ATLANTA – It would be easy to point to Avery Bradley (right hamstring) not playing, or the less-than-stellar health most of Boston’s starters are playing with now.
But none of that mattered in Boston’s 89-72 Game 2 loss to Atlanta.
Sometimes the final score isn’t indicative of how the game was played.
This was not one of those games, as the Hawks dominated throughout the entire game, leading wire-to-wire as they move on to Boston with a commanding series lead.
The Hawks were faster, stronger, more aggressive, more assertive, more … just better in every sense of the word.
And Atlanta proved that in emphatic fashion with a win that has put the Celtics in the kind of hole that few teams ever fully climb their way out of in the playoffs.
Boston now finds itself trailing 2-0 in the best-of-seven series which shifts back to Boston with Game 3 being an absolute must-win matchup if the Celtics are to have any shot at winning this series.
Moving on to the next round is the furthest thing from the Celtics’ mind right now after Atlanta once again came out and delivered a hard, decisive punch to start the game that left the Celtics woozy afterwards.
Forget about winning the series.
How about a game?
Atlanta’s defense was so dominant, Boston only scored seven points in the first quarter which was the fewest points scored in the first quarter of a playoff game in NBA history.
The Celtics managed to get back into it and made it relatively competitive, but the Hawks made sure to not allow Boston to get any hopes of making a legit comeback as their lead remained in double digits most of the night.
While the absence of Bradley (right hamstring) was indeed a factor, Boston has bigger problems than not having their best on-the-ball defender available.
Boston’s offensive problems in large part stem from their inability to get into any kind of flow.
Celtics players are either looking to shoot too quickly, or not being assertive enough when the opportunity to score is there.
Time and time again, they passed up short, mid-range shots to attack the rim where Atlanta’s bigs were waiting.
And you have to figure that Kyle Korver, who was 1-for-10 in Game 1, was going to be a much bigger factor in Game 2.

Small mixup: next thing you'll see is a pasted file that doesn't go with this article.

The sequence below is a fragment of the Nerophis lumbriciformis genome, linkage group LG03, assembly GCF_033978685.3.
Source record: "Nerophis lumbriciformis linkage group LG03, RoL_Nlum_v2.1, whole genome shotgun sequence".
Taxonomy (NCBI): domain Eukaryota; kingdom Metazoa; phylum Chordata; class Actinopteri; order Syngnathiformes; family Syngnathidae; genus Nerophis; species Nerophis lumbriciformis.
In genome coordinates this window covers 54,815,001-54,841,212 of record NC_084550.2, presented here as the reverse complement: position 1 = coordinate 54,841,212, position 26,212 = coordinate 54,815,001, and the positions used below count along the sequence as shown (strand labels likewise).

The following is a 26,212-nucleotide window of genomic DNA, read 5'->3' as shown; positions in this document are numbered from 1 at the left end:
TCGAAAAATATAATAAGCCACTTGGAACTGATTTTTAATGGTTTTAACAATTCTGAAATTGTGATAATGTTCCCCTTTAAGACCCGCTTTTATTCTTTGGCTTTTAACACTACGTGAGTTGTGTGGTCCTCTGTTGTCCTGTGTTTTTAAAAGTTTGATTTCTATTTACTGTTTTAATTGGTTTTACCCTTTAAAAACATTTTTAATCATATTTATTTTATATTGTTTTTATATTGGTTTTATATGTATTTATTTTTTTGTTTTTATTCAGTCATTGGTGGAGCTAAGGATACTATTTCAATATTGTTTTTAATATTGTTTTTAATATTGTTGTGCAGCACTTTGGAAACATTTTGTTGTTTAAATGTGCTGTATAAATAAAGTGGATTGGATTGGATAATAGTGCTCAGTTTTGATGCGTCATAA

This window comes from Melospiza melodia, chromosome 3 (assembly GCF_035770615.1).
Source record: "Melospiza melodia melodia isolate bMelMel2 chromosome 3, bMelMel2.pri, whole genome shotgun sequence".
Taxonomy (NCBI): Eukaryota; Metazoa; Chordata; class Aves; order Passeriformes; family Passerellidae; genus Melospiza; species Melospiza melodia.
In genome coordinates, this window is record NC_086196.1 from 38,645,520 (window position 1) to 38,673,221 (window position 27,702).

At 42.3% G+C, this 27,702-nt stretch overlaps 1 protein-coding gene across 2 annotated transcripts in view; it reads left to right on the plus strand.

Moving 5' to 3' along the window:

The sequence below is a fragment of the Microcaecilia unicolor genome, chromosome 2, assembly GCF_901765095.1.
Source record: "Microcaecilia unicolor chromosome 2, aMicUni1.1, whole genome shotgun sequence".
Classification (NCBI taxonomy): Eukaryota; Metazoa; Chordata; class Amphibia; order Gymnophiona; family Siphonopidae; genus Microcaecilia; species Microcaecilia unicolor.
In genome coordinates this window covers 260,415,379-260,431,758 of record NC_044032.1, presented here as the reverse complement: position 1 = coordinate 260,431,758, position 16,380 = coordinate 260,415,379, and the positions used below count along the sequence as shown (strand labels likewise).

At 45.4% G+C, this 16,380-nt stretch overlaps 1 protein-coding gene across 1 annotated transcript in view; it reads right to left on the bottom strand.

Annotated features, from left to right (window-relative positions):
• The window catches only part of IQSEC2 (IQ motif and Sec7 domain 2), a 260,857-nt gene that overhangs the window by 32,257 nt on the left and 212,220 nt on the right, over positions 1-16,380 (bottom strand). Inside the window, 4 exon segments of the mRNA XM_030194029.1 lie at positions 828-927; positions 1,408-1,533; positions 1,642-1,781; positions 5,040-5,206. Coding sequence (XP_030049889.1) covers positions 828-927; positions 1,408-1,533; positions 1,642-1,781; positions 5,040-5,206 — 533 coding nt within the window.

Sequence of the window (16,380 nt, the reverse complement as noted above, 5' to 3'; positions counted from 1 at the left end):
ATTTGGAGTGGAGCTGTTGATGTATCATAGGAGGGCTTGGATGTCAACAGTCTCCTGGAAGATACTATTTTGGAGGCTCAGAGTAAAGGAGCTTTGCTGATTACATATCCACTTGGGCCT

That he was, finishing with 17 points which included a 5-for-6 3-point shooting display in the first half.
Korver’s shots could not have come at a better time with shooters for both teams struggling most of the night.
As for the Celtics, their best source of offense for most of the night was Amir Johnson who was making his presence felt at both ends of the floor with points at one end and blocked or altered shots at the other.
But just like there are nights when Isaiah Thomas could use some support offensively, that was true on Tuesday night with Johnson who finished with 14 points on 6-for-11 shooting to go with eight rebounds.
After Boston got down big, they just had too many stretches where they were just trading stops and shots.
In the third quarter, Celtics rookie Terry Rozier hit a 3-pointer which made it an 11-point game (55-44).
Moments later, the man Rozier was supposed to be guarding, Tim Hardaway Jr., did what his daddy did for years in NBA – drain big shots – as he hit a jumper that put the Hawks back up by 13 points.
It was that kind of game for Boston.
When they couldn’t make shots, neither could the Hawks.
And when shots started falling for the Green, they did so for Atlanta as well.
And by exchanging makes and misses, Boston was never able to make up any significant ground and thus found themselves right where they were after Game 1 – shaking their heads after another tough loss to Atlanta.